It provides strength and support for the back and upper body, and is integral in range of motion and upper body mobility as a whole. 

That’s why it’s so important to isolate and target the shoulder – and it’s where the lateral deltoid raise comes in!

Understanding the Lateral Deltoid

Your deltoid muscles form the rounded portion of your shoulder. This muscle group has three different sets of muscle fibers that can be found in the upper back, upper arms, and upper chest areas. 

Shoulder exercises such as the lateral deltoid raise have existed in weightlifting communities through history, but recent lifting and strength training techniques have begun to use these kinds of exercises more often. 

A Shoulder Strength Exercise

This isolation exercises emphasizes the sides or lateral area of your deltoid muscles while strengthening the rest of your shoulder. 

Because of the focus on your shoulders, particularly the lateral deltoid muscles, the exercise isn’t necessarily one that’ll have you working out your entire upper arm or upper body. 

However, it’s a great way to round off your upper body and arm strength exercises.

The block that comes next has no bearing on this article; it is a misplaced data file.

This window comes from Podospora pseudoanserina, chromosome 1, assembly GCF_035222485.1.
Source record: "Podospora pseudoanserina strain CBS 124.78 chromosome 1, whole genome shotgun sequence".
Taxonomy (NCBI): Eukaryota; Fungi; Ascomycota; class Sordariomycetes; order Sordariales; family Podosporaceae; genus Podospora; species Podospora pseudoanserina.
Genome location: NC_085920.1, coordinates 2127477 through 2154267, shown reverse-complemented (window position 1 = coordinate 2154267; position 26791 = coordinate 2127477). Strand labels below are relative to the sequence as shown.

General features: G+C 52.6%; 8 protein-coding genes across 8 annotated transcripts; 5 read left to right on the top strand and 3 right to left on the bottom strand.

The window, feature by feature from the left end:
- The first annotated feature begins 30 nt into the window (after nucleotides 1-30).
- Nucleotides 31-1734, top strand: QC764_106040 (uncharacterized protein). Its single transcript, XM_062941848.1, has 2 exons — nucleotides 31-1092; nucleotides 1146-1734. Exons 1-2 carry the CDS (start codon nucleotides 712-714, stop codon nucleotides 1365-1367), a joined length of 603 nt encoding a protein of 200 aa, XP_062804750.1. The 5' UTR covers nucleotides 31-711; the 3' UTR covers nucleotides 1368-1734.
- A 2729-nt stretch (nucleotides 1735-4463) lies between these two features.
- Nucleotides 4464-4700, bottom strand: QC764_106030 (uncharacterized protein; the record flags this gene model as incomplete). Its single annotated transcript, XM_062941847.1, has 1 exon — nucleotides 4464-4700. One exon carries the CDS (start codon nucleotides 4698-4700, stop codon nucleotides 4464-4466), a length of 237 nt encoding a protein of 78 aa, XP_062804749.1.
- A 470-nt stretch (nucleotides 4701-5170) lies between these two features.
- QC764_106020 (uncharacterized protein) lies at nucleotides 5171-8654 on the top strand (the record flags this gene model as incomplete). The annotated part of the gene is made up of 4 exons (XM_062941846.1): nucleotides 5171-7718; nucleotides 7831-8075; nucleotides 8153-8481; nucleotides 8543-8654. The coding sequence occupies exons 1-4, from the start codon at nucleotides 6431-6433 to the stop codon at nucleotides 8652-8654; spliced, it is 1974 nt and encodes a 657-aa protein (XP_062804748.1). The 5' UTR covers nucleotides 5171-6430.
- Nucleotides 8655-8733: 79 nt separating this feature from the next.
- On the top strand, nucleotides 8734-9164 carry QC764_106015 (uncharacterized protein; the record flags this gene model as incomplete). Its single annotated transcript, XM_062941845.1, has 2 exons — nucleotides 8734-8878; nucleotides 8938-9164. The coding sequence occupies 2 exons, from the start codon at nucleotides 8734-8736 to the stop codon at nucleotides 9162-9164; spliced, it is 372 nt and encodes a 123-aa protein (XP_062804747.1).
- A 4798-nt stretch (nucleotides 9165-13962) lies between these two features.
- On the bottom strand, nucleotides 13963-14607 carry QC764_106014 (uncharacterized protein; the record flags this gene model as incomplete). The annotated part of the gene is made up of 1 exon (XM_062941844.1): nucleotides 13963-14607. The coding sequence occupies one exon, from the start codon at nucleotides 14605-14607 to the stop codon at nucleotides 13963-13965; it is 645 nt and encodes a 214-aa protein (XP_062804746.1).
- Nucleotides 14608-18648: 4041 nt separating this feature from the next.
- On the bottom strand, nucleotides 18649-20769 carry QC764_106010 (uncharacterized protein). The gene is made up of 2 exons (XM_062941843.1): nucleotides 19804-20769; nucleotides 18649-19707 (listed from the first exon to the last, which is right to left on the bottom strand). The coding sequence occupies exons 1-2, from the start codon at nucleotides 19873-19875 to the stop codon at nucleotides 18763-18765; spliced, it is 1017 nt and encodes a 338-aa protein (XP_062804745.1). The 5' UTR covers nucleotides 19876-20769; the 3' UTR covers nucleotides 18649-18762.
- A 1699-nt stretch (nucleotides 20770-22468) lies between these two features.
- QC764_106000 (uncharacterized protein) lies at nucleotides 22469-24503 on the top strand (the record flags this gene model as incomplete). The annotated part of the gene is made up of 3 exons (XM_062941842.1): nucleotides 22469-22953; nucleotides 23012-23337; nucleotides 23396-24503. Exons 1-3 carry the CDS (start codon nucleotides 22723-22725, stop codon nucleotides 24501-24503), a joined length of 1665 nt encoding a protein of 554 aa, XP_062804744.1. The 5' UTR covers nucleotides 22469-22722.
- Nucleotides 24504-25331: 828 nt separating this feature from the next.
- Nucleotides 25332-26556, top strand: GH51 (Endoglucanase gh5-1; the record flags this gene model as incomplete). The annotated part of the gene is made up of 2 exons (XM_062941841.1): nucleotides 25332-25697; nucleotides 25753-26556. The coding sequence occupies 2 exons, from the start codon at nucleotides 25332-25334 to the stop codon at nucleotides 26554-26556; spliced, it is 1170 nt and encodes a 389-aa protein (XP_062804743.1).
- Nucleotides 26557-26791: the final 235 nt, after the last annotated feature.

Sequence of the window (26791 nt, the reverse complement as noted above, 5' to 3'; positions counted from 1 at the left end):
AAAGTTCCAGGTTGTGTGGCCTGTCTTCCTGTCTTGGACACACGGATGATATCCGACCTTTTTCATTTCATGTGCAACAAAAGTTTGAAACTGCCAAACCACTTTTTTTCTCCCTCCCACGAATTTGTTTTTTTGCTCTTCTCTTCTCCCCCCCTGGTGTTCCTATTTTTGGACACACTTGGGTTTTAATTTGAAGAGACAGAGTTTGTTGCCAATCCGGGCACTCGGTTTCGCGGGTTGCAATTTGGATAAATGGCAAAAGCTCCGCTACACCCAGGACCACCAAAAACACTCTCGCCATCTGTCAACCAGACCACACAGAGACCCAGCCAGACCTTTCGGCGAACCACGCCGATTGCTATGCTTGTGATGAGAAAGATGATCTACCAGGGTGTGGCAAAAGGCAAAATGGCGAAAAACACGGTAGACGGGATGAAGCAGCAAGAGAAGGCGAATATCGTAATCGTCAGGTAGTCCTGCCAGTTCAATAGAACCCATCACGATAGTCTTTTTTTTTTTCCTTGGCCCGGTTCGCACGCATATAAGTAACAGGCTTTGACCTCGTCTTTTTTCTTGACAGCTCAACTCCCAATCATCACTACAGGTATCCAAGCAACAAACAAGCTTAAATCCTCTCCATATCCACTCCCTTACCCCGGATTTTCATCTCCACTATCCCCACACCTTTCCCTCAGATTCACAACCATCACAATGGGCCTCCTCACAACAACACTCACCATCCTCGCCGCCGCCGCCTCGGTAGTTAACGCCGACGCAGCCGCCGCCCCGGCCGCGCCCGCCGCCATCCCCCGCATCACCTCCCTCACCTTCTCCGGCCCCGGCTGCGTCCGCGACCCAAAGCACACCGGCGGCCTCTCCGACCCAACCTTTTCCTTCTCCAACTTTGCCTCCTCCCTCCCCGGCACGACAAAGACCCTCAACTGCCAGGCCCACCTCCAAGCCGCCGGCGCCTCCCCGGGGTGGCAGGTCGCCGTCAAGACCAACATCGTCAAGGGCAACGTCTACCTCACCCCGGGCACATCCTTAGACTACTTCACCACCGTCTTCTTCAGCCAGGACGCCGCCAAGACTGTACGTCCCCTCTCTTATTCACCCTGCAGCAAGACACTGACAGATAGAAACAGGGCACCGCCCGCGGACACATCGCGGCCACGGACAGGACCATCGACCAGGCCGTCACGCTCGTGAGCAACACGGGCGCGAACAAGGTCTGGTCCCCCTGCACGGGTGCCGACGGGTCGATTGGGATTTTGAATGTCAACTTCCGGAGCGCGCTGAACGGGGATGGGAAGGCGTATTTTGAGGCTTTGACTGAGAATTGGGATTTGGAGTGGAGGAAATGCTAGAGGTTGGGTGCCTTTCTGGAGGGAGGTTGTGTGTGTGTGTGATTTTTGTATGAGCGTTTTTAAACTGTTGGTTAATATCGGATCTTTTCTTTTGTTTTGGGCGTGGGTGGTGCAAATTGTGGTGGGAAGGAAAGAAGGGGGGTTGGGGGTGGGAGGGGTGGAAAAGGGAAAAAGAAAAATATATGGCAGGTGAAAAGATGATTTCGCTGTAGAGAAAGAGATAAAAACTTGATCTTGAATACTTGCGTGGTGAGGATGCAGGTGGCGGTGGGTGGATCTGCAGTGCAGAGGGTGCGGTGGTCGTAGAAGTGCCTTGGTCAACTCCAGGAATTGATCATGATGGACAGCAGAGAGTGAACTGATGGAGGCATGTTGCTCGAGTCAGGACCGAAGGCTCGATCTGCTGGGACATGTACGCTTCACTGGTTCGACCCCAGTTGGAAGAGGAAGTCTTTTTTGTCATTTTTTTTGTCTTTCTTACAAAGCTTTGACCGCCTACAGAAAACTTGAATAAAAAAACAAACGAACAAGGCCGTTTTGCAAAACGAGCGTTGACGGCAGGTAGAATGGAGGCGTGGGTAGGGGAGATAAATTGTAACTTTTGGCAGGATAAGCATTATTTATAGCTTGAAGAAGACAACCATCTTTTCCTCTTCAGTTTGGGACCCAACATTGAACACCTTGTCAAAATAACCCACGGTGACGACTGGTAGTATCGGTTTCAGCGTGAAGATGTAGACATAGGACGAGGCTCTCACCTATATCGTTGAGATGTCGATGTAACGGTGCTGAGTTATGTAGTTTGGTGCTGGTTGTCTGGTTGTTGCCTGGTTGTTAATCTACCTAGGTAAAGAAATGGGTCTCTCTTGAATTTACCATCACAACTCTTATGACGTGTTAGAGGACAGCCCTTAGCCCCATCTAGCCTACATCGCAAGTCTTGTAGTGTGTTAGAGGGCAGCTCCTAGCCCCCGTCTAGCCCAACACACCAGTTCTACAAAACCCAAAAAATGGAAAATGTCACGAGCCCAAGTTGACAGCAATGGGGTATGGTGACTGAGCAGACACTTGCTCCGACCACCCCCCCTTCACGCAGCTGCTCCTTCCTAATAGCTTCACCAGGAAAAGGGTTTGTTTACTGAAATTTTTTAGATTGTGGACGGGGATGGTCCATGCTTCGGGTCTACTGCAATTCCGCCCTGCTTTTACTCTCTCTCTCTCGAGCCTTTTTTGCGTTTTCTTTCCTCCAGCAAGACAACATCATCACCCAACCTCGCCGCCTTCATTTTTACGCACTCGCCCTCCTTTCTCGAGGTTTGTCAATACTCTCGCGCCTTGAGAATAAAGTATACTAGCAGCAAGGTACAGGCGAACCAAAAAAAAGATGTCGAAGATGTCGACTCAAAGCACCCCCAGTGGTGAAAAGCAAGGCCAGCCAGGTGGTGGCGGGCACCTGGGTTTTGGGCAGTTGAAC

A Simple Yet Effective Workout 

If you’re ready to add this tried and true shoulder workout to your regiment, here are a few things to do to get yourself ready. 

  • Make sure you have the proper equipment. For this exercise, you’ll need a set of dumbbells. 
  • Position yourself so that you’re grounded with your feet about shoulder-width apart. 

Working the Lateral Delts

Ready to start? 

  1. Grab your dumbbells with palms facing inward. Keep your arms hanging at your sides. 
  2. Raise both arms out until they’re about shoulder height. Pause for a brief count. 
  3. Slowly lower the weights down to their original position. 
  4. Repeat steps 2 and 3 for the desired number of repetitions. 

A Great Isolation Exercise

Shoulder strength is incredibly important for the foundation of just about any weightlifting training, so focusing on your an exercise that targets the lateral deltoid muscle is important for a well-rounded exercise routine. 

The exercise can also help you build muscles in your shoulders and upper arms, and can work to stabilize your shoulders. 

Lateral Deltoid Raises to the Max

Whether you’re a beginner or an experienced lifter, this exercise is great because it offers some variations that might align with your workout goals. 

Try modifying the exercise in a couple ways: